Sadly fried brain syndrome doesn’t mix too well with being a bit of a control freak.

The good news is that, in between making tea rounds for people in my house and ensuring the ‘emergency biscuit supply’ is fully stocked, I have two weeks left to dig out some office appropriate outfits and generally get my act together.

Not having worked outside of my study and various coffee shops for five years I’m not really up on the etiquette of work wear any more. But from what I remember pyjama bottoms and furry socks don’t count as suitable attire?!

Better get on it then. If I remember…

Drinking, Parenting and rubber ducks

I’ve never been the kind of person to give something up, either in the post-Christmas ‘flabby phase’ or for Lent.

I’m more of the ‘eat what you like and pretend that running after a one and four-year-old equates to proper exercise’ camp. But this year I decided to put the plonk on hold, not as some smug convert to Dry January you understand but really to see how long I could last without it.

(Besides I had a glass or two on my birthday at the start of the month and a small serving at lunch out this past weekend so I wouldn’t fit the proper criteria anyway!)

The result so far is that I’ve managed to pretty much go without my usual nightly glass of wine for more than three weeks. Pretty astounding for me…

One of my early memories back at home from the hospital with Blue-eyed boy is the visit we were paid by our health visitor.

Amongst asking questions about jaundice and feeding she also quizzed us about our drinking habits and how many units of alcohol we consumed on a weekly basis.

We looked at her like she was a bit mad, after all we now had two children under the age of three. Shouldn’t it be obvious then, we thought, that having ‘the odd glass to take the edge off’ was probably going to become a therapeutic – if not medicinal – necessity?

And unlike with Mini-me, I had absolutely no shame second time around in working out exactly how long it takes for a small glass of white wine to work its way out of your system so I could factor this into the feeding schedule. I know, Mother of the Year!

I’ve never really thought much about how becoming a parent has affected my drinking habits. Apart from making the connection that it’s probably gone up as a result.

But when Mini-me started school in September I started to notice that the occasions on which I’d pour myself a glass ‘a little earlier than usual’ were becoming more frequent. Let’s face it sometimes you need a little pick-me up to get through a whingeing bath time episode.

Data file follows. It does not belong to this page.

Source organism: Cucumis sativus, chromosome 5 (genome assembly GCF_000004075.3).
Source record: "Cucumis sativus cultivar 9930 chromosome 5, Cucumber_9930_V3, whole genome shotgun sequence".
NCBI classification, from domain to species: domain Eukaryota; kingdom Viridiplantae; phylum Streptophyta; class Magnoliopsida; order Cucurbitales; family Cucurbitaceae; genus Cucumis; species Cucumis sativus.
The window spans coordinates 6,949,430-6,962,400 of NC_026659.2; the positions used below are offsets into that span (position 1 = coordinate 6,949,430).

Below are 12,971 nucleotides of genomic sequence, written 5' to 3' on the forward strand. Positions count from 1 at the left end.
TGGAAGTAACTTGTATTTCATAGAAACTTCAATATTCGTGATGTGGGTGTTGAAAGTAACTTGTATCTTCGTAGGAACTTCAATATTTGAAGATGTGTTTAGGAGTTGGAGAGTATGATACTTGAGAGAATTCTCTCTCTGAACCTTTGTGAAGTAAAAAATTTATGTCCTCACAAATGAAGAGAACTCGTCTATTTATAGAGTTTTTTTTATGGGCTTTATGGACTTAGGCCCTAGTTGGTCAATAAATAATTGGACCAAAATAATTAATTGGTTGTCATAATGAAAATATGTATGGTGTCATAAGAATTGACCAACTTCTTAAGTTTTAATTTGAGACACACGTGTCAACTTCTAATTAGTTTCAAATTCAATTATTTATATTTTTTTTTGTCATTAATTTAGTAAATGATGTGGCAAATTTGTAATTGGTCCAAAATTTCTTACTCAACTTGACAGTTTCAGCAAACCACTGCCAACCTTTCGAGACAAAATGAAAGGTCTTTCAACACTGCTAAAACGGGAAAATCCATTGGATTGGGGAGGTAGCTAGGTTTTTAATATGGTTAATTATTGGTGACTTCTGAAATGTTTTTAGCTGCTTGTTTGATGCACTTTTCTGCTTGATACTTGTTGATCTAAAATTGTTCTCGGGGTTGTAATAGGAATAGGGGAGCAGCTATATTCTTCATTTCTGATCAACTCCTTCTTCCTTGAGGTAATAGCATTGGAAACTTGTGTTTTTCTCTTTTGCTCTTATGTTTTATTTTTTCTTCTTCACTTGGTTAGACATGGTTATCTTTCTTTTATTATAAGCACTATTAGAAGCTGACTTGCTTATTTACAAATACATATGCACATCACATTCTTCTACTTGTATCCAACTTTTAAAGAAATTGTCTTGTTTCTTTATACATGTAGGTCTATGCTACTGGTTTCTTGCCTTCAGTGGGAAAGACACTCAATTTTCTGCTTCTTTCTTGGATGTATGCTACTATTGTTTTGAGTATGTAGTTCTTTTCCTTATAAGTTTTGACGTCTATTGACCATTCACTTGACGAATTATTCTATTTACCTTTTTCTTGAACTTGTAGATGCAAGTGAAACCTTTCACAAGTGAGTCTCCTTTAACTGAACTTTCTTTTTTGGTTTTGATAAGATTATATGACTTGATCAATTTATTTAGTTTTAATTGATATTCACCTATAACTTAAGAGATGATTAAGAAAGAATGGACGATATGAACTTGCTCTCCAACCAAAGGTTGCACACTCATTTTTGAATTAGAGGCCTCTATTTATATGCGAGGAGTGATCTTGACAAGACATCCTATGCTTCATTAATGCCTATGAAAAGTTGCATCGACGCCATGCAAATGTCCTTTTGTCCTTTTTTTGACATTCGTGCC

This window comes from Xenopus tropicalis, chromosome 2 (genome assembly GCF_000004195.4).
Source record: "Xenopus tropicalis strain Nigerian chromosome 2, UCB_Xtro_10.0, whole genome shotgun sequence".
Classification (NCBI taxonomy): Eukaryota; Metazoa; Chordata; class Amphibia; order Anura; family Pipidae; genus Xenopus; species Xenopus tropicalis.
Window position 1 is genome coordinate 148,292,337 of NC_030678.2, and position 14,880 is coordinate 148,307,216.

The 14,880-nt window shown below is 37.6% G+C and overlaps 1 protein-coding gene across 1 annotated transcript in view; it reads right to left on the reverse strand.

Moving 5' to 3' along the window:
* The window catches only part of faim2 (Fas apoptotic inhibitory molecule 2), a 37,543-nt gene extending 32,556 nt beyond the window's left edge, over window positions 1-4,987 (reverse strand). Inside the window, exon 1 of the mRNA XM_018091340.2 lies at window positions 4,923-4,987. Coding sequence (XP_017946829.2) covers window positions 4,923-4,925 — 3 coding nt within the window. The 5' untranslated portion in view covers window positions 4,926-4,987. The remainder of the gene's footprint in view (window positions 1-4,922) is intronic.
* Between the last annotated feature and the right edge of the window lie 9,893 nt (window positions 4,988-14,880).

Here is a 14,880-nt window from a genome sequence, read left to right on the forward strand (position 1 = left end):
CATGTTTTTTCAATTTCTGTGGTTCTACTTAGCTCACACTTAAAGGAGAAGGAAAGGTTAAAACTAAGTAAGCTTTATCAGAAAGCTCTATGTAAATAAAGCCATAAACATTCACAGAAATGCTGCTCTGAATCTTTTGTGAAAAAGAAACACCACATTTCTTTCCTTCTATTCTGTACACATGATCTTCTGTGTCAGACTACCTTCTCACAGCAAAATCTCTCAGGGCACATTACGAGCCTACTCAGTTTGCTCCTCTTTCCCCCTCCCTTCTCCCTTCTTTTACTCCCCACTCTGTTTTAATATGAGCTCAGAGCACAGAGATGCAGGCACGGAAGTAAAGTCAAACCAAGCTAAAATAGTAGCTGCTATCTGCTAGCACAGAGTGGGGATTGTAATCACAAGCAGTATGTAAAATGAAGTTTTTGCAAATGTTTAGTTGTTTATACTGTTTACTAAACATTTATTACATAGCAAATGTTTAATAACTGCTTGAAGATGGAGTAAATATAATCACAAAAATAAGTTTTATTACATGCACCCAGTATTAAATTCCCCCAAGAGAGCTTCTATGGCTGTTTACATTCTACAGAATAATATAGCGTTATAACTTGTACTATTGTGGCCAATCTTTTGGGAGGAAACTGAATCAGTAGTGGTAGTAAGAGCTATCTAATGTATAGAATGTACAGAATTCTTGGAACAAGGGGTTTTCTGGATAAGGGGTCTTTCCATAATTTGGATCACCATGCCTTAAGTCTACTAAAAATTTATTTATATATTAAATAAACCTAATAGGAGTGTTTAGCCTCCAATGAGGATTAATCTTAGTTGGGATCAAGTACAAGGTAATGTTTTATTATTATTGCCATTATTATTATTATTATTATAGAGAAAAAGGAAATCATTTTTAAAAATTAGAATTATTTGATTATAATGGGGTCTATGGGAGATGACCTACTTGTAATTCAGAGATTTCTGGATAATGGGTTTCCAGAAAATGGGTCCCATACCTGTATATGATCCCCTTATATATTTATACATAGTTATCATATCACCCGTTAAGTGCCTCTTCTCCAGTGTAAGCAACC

And as one friend said this week, it’s not like we’re out at the pub every other night any more. Vino in the company of rubber ducks can actually constitute a ‘good night’ these days.

Something about juggling even more than I’d been used to in the past though – homework, PTA bits and pieces, reading all the school paperwork, trying to organise regular playdates for Mini-me – with work and, well, just life, meant I’d started to rely on wine perhaps a little more than I should to help me relax of an evening.

Don’t get me wrong. The most I ever drink is a couple of glasses, even on the rare occasions when I am out. And I can’t even remember the last time I had a hangover because, frankly, it’s just not worth it. (God I sound boring!)

I once edited a story at the women’s magazine where I used to work about a mum who hid neat vodka in the iron. If I’d reached this stage I would be worried!

But what’s been nice over the past few weeks is realising that if I can push through the 6pm slump, I’m usually fine with a cuppa come 8.30pm.

(The fact that I seem to have filled the alcohol void with more chocolate and cake-type treats is by the by!)

How long my uncharacteristic drinking behaviour continues for remains to be seen.

We’re moving house in a few weeks so all that lovely packing will probably drive me to drink.

But honestly if I can get through some evenings without reaching for the corkscrew (or more often these days the screw top!) then I’m not going to worry about those days when I text my friends asking whether it’s ‘wine o’clock’ yet.

Because I’m only human – and the fact remains that I have absolutely no desire to become Gwyneth Paltrow.